the matter of size
December 23, 2005

I have a theory: Cooking mess is infinitely expandable or contractable based on the size of the kitchen. I'm at my parents' house for Christmas, trying to make good on my boast that I make the best holiday cookies ever, and my father says he's never seen messier cooks than my mother and I. And it's true: I've sprawled across three lengths of counter, all of which dwarf the two square feet of counter in my Brooklyn kitchen (if you put away the dish rack); there's flour everywhere; ingredients hide behind other ingredients; and Dad can't wash dishes fast enough to keep up.

The thing is—I made this same batch of cookies last week in my kitchen and the mess was proportional to that kitchen (i.e. about one-fifth the size of this mess).

So why even opt for a bigger space? A tiny kitchen certainly limits sharing the work, and there's only so long I can balance my laptop on the basket of onions sitting on top of the cookbooks before disaster strikes. When we realize Mom has only blue and yellow food coloring for Frosting, she can knock on the neighbors' door and be assured of finding red. I wonder how many New Yorkers keep food coloring on hand.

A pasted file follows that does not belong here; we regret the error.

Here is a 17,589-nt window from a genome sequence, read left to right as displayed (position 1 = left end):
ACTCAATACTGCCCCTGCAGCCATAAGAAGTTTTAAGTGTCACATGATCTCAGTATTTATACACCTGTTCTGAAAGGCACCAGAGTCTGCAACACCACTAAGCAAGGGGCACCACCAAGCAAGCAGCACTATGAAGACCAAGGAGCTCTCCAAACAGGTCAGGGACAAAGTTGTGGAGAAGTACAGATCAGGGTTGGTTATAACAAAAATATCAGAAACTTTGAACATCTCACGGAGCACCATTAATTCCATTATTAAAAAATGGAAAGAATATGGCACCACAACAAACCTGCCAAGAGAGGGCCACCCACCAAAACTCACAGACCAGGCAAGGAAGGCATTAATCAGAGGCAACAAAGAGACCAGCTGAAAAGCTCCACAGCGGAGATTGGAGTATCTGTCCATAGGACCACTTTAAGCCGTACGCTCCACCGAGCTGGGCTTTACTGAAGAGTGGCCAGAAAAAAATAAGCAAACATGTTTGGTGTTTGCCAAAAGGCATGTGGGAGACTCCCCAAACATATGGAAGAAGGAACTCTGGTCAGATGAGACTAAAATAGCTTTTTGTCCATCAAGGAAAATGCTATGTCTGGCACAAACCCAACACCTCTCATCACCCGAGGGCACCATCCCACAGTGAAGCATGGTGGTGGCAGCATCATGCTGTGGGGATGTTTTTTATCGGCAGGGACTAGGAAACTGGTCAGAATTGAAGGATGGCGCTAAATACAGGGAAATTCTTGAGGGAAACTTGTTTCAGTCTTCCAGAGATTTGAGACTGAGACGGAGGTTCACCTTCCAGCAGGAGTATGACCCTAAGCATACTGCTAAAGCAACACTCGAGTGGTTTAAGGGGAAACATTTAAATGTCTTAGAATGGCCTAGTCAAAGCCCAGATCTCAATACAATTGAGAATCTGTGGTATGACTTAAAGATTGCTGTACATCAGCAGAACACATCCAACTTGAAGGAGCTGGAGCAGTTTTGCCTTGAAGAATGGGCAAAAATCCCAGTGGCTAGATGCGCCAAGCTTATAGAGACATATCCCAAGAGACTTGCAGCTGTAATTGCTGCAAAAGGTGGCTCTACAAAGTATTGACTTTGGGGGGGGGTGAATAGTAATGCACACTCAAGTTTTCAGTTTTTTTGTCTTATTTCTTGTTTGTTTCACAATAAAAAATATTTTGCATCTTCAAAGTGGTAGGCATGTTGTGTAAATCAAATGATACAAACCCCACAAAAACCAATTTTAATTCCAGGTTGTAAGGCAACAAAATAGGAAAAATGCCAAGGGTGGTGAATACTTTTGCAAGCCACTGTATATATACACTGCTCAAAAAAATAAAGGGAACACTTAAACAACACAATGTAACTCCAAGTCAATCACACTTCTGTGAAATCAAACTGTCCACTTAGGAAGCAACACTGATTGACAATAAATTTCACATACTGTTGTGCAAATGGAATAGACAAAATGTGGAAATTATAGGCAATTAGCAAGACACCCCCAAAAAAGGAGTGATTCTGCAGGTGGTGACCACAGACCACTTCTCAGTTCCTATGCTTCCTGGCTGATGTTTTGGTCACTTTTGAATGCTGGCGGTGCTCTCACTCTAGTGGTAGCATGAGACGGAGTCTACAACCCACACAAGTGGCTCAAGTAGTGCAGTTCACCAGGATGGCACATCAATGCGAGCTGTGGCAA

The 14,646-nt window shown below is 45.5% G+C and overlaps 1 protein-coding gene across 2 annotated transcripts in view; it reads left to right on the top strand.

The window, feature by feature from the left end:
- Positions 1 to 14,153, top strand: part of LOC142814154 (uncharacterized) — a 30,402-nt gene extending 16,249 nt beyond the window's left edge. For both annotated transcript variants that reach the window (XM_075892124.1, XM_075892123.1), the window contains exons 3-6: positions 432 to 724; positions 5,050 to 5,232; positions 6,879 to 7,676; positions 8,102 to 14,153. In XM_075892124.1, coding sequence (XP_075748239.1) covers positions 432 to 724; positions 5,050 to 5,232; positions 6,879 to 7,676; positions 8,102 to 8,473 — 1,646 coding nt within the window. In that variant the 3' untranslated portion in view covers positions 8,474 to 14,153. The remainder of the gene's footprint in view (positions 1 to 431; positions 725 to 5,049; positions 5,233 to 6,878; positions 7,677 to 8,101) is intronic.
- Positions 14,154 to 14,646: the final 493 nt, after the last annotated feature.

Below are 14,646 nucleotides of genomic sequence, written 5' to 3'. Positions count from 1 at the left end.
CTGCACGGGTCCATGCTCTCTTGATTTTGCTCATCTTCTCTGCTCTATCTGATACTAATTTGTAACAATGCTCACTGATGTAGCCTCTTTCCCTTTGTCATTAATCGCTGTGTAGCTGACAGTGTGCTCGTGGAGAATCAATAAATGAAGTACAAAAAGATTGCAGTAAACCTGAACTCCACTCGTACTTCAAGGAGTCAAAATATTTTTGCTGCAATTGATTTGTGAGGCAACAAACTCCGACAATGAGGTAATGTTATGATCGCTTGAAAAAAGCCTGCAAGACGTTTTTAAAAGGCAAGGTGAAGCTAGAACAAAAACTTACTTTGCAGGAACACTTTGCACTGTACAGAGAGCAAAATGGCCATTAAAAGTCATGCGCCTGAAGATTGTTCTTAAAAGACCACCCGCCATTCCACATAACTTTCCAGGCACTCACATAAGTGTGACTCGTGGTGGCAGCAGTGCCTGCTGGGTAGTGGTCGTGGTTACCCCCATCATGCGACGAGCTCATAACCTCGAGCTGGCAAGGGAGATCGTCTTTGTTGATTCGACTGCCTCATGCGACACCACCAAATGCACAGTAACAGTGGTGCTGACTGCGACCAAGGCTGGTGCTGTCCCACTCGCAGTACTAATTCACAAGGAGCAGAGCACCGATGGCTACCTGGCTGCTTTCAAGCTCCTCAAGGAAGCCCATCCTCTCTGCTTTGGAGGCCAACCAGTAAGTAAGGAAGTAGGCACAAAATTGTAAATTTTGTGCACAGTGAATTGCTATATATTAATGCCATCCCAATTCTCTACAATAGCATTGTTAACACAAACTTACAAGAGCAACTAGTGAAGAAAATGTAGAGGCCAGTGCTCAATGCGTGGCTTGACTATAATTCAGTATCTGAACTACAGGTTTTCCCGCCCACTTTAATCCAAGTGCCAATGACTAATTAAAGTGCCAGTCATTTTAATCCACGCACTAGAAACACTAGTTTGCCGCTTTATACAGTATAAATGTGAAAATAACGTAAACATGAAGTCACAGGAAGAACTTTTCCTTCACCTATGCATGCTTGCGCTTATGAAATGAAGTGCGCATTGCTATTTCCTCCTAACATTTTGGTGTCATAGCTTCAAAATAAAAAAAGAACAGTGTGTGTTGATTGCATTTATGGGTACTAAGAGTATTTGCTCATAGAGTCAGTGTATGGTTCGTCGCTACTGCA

But the Mexican Wedding Cookies that formed perfect little balls in my kitchen collapsed into puddles in the big-kitchen oven. Heat and humidity can affect these (according to Joy of Cooking), but I kind of suspect my fraction skills (some recipes I halfed, others I made a third of) suffer when I have company. A tiny kitchen usually means cooking alone, so you can bang pans if things go wrong. Cooking in a family kitchen means you can't cry over collapsed Wedding Cookies.

When I was little I had a book that said that small bedrooms for children helped develop their imagination, while large rooms stunted it (my room was bigger than most of my friends' rooms, so I resented this logic). But I think I want to say the same thing about kitchens.

Here's to the tiny kitchen. Reach for the stars.

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